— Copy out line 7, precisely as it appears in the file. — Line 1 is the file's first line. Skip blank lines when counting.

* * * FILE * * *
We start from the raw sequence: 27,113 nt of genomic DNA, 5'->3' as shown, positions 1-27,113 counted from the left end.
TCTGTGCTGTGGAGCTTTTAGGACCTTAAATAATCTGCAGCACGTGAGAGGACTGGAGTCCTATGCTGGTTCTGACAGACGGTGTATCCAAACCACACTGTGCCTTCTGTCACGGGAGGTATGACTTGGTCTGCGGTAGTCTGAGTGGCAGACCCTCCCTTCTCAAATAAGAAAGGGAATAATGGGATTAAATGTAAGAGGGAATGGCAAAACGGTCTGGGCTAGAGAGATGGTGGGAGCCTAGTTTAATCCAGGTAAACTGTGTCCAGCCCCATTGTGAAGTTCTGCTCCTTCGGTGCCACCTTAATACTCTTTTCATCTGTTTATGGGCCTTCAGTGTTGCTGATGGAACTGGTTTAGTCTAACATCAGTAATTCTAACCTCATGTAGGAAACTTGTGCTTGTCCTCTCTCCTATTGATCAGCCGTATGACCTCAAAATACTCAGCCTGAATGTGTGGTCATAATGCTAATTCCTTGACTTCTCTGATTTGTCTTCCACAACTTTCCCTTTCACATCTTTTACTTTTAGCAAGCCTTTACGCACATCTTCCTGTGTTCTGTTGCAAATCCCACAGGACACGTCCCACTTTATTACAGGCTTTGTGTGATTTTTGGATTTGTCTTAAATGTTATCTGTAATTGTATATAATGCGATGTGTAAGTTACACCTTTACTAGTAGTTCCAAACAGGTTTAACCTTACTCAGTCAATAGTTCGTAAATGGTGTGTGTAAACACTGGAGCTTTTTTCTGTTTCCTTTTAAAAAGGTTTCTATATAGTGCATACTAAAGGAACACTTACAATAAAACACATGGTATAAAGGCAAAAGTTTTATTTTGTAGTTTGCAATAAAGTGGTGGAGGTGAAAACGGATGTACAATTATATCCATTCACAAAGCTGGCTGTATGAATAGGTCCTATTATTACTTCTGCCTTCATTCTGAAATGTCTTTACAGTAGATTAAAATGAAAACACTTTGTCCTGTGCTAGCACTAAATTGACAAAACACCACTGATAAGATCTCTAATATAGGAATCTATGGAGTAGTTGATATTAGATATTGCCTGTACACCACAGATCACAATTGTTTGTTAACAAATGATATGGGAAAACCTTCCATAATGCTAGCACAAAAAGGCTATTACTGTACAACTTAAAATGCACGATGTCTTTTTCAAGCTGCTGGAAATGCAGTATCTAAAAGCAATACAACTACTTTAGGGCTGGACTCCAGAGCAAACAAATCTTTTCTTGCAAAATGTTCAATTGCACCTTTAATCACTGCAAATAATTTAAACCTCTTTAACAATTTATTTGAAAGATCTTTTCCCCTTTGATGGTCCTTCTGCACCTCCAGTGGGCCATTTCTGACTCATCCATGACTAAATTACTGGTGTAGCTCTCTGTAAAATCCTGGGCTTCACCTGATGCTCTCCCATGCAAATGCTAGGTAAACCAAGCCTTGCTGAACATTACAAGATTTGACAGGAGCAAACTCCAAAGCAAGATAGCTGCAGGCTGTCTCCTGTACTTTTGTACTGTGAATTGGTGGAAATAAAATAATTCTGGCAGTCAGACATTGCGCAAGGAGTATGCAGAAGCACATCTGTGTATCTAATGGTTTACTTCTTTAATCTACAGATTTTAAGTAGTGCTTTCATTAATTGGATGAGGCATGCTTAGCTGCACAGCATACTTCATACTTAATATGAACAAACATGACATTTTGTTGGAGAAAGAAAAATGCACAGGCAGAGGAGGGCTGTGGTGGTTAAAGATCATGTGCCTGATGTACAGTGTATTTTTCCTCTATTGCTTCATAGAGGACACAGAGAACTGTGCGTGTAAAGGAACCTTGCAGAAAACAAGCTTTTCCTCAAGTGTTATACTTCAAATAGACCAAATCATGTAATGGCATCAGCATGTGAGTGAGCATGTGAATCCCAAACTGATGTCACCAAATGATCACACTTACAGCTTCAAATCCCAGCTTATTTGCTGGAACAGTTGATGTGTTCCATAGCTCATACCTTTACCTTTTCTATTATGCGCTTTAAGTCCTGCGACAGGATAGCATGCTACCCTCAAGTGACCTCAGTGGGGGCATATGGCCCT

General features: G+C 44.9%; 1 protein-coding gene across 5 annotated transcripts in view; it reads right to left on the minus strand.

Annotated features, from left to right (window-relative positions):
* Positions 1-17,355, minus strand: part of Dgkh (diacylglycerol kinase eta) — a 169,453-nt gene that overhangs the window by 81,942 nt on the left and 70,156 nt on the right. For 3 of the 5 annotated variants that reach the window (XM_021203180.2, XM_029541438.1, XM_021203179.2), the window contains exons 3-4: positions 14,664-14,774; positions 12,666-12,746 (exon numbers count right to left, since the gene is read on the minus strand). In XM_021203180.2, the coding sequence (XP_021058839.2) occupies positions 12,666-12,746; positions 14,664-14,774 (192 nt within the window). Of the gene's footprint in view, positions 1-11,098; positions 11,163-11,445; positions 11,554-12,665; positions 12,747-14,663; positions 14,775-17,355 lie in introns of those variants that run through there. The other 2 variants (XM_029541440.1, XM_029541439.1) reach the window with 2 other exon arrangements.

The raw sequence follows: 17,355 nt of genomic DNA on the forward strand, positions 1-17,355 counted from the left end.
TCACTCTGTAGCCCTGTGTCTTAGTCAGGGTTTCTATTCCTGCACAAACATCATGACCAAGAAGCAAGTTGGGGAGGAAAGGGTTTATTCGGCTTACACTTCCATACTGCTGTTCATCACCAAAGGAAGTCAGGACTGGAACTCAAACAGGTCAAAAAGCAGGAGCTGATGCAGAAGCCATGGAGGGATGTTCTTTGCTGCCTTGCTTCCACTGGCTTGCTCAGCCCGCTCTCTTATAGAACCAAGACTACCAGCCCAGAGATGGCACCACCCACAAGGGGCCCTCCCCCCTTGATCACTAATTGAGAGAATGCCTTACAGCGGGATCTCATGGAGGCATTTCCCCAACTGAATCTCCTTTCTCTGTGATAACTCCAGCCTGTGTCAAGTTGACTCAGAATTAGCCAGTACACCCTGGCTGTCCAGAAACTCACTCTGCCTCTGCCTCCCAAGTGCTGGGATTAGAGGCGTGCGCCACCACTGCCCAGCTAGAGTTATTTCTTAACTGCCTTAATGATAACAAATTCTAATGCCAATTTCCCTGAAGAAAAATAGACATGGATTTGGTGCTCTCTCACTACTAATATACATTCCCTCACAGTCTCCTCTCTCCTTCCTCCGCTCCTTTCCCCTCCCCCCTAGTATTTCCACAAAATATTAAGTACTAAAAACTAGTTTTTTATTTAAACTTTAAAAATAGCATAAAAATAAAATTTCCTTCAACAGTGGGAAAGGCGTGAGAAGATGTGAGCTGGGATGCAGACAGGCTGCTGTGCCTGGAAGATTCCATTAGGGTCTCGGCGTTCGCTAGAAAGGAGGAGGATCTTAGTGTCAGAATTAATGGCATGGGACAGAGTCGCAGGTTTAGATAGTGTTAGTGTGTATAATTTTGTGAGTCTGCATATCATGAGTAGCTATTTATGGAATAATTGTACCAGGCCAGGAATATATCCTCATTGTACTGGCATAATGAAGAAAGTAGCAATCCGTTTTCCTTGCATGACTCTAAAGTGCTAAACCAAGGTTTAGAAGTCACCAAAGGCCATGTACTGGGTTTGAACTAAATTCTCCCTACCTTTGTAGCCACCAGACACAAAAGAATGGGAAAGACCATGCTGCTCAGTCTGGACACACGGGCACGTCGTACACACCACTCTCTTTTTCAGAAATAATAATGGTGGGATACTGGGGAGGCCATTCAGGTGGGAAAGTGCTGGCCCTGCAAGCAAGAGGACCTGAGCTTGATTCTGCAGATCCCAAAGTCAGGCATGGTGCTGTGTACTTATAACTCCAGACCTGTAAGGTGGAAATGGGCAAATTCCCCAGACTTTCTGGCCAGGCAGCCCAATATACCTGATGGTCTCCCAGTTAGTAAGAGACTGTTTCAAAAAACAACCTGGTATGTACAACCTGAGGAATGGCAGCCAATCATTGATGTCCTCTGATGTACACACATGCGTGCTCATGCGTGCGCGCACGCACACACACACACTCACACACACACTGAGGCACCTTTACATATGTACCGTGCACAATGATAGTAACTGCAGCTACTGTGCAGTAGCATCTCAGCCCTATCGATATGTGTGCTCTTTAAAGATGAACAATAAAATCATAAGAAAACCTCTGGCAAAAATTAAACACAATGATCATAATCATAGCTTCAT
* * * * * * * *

TCACTCTGTAGCCCTGTGTCTTAGTCAGGGTTTCTATTCCTGCACAAACATCATGACCAAGAAGCAAGTTGGGGAGGAAAGGGTTTATTCGGCTTACACTTCCATACTGCTGTTCATCACCAAAGGAAGTCAGGACTGGAACTCAAACAGGTCAAAAAGCAGGAGCTGATGCAGAAGCCATGGAGGGATGTTCTTTGCTGCCTTGCTTCCACTGGCTTGCTCAGCCCGCTCTCTTATAGAACCAAGACTACCAGCCCAGAGATGGCACCACCCACAAGGGGCCCTCCCCCCTTGATCACTAATTGAGAGAATGCCTTACAGCGGGATCTCATGGAGGCATTTCCCCAACTGAATCTCCTTTCTCTGTGATAACTCCAGCCTGTGTCAAGTTGACTCAGAATTAGCCAGTACACCCTGGCTGTCCAGAAACTCACTCTGCCTCTGCCTCCCAAGTGCTGGGATTAGAGGCGTGCGCCACCACTGCCCAGCTAGAGTTATTTCTTAACTGCCTTAATGATAACAAATTCTAATGCCAATTTCCCTGAAGAAAAATAGACATGGATTTGGTGCTCTCTCACTACTAATATACATTCCCTCACAGTCTCCTCTCTCCTTCCTCCGCTCCTTTCCCCTCCCCCCTAGTATTTCCACAAAATATTAAGTACTAAAAACTAGTTTTTTATTTAAACTTTAAAAATAGCATAAAAATAAAATTTCCTTCAACAGTGGGAAAGGCGTGAGAAGATGTGAGCTGGGATGCAGACAGGCTGCTGTGCCTGGAAGATTCCATTAGGGTCTCGGCGTTCGCTAGAAAGGAGGAGGATCTTAGTGTCAGAATTAATGGCATGGGACAGAGTCGCAGGTTTAGATAGTGTTAGTGTGTATAATTTTGTGAGTCTGCATATCATGAGTAGCTATTTATGGAATAATTGTACCAGGCCAGGAATATATCCTCATTGTACTGGCATAATGAAGAAAGTAGCAATCCGTTTTCCTTGCATGACTCTAAAGTGCTAAACCAAGGTTTAGAAGTCACCAAAGGCCATGTACTGGGTTTGAACTAAATTCTCCCTACCTTTGTAGCCACCAGACACAAAAGAATGGGAAAGACCATGCTGCTCAGTCTGGACACACGGGCACGTCGTACACACCACTCTCTTTTTCAGAAATAATAATGGTGGGATACTGGGGAGGCCATTCAGGTGGGAAAGTGCTGGCCCTGCAAGCAAGAGGACCTGAGCTTGATTCTGCAGATCCCAAAGTCAGGCATGGTGCTGTGTACTTATAACTCCAGACCTGTAAGGTGGAAATGGGCAAATTCCCCAGACTTTCTGGCCAGGCAGCCCAATATACCTGATGGTCTCCCAGTTAGTAAGAGACTGTTTCAAAAAACAACCTGGTATGTACAACCTGAGGAATGGCAGCCAATCATTGATGTCCTCTGATGTACACACATGCGTGCTCATGCGTGCGCGCACGCACACACACACACTCACACACACACTGAGGCACCTTTACATATGTACCGTGCACAATGATAGTAACTGCAGCTACTGTGCAGTAGCATCTCAGCCCTATCGATATGTGTGCTCTTTAAAGATGAACAATAAAATCATAAGAAAACCTCTGGCAAAAATTAAACACAATGATCATAATCATAGCTTCAT